Crackdown has already proven this once already, with 2010's Crackdown 2 falling back on tepid zombie tropes in an effort to distinguish itself from its predecessor. But how do you top a game where you can already leap over buildings, toss cars half a mile, and take out entire gangs with the press of a button? Upping the stakes slightly to let players jump further or punch harder will only ever lead to diminishing returns (hello, Just Cause), so any such sequel needs to have some pretty clever tricks up its sleeve if it wants to stand out and avoid feeling stale.
If you bought into the pre-launch hype, Crackdown 3 appeared to have such a sleeved ace: the infinite power of the cloud. Microsoft was keen to talk up how the game would use cloud computing for physics calculations in order to deliver real-time destruction many times more realistic and impressive than what any modern console should be capable of on its own. But whether due to technical limitations or simple game design ones – you can't trust players to not blow up mission-critical locations hours before they're supposed to go there, after all – this tech now exists solely in the game's online multiplayer modes, where entire neighbourhoods can be reduced to rubble. So where does that leave the main campaign? Well, pretty much exactly where the first game left off in 2007.
It's business as usual for your muscle-bound Agent, who is tasked with cleaning up the streets of sandbox city New Providence by making a mess of the gangs who hold it to ransom. Your various attributes such as strength and agility improve as you use them until they reach superhuman levels and criminals tremble before your ability to jump over buildings, blow things up pretty much just by looking at them, and... drive quite well. It's exactly the same kind of superhero power fantasy fulfilment as in the original game, and that's fine so long as you take it for what it is – a time capsule from a simpler age of open-world silliness, and a game almost intentionally oblivious to the broader evolution of the genre around it.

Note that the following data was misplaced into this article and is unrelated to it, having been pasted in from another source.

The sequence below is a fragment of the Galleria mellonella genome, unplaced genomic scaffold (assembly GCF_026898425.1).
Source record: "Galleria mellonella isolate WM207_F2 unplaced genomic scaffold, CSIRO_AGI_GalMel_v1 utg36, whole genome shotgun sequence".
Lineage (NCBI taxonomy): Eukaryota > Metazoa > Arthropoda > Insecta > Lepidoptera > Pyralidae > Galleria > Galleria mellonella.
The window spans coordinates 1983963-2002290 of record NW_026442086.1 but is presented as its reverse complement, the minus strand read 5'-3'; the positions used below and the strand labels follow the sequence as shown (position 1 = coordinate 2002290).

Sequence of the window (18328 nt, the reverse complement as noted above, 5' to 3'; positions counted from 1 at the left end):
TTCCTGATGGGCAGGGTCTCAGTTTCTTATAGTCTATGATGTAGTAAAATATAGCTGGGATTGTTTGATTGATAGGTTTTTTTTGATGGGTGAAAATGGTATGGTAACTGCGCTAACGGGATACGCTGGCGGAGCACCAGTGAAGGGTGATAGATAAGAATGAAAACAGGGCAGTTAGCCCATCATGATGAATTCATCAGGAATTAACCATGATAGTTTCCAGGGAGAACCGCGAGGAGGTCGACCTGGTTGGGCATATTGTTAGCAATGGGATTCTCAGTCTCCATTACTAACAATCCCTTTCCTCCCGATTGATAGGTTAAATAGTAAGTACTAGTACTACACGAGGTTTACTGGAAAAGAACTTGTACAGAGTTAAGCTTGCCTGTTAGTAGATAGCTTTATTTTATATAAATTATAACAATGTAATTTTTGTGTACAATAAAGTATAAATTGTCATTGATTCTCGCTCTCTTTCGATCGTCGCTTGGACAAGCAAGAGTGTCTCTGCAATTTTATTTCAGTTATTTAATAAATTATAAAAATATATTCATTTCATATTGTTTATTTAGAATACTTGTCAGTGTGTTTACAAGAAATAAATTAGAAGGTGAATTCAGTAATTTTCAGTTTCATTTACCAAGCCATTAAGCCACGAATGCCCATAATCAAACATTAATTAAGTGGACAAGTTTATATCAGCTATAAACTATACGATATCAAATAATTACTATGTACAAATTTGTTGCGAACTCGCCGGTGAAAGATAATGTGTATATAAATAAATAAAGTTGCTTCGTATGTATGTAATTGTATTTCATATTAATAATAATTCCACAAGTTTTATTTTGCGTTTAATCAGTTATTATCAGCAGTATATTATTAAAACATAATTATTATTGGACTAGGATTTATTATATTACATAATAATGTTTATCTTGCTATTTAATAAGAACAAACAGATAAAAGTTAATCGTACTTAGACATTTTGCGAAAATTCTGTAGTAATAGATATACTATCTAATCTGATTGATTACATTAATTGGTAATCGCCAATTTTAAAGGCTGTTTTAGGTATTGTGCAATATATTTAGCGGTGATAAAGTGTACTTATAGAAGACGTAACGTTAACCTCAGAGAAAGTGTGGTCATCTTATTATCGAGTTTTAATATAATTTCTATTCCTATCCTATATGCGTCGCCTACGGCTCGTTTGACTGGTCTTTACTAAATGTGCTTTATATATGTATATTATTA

Still, Jaxon is as close as the game gets to a good character (every single one of the bosses is a one-note pantomime villain, even the primary antagonist) and the odd line does raise a chuckle, but Crackdown 3 isn't about to let something so trivial as character development get in the way of letting players just muck about and ruin everything in their paths.
That apparently trumps all, even the need for a coherent narrative – what we get instead is a corrupt corporation to take down one bigwig at a time, and orders to do so because they are all evil and we are the good guys that solve all our problems by blowing them up. Being so devoid of substance isn't an issue in itself, but Crackdown 3 would need a much more impressive core gameplay loop if that is to be the chief focus of the game.
Instead, it's just another cookie-cutter open world game, and one that just feels old-fashioned in a genre that has seen things like the tight control and cinematic slickness of Spider-Man and the stunning world-building of Red Dead Redemption 2 in just the last 12 months, with many more impressive examples beyond that catchment window.
Control feels loose and often unpredictable, especially when attempting to clamber up tall structures – the game even needs to offer checkpoints during these sequences to make up for the fact that you'll sometimes not be able to grab a ledge or accurately make a jump and tumble hundreds of feet.
Conversely, most of the rest of the game is comically easy, and you're quickly geared and powered up to the point that any threat you may face in the open world is utterly trivial. It's empowering at first – especially when you cross that threshold – but the brainless one-shot goons just keep coming long after all their bosses are dead and encounters are just boring by that point, despite all the fun gadgets and weapons at your disposal.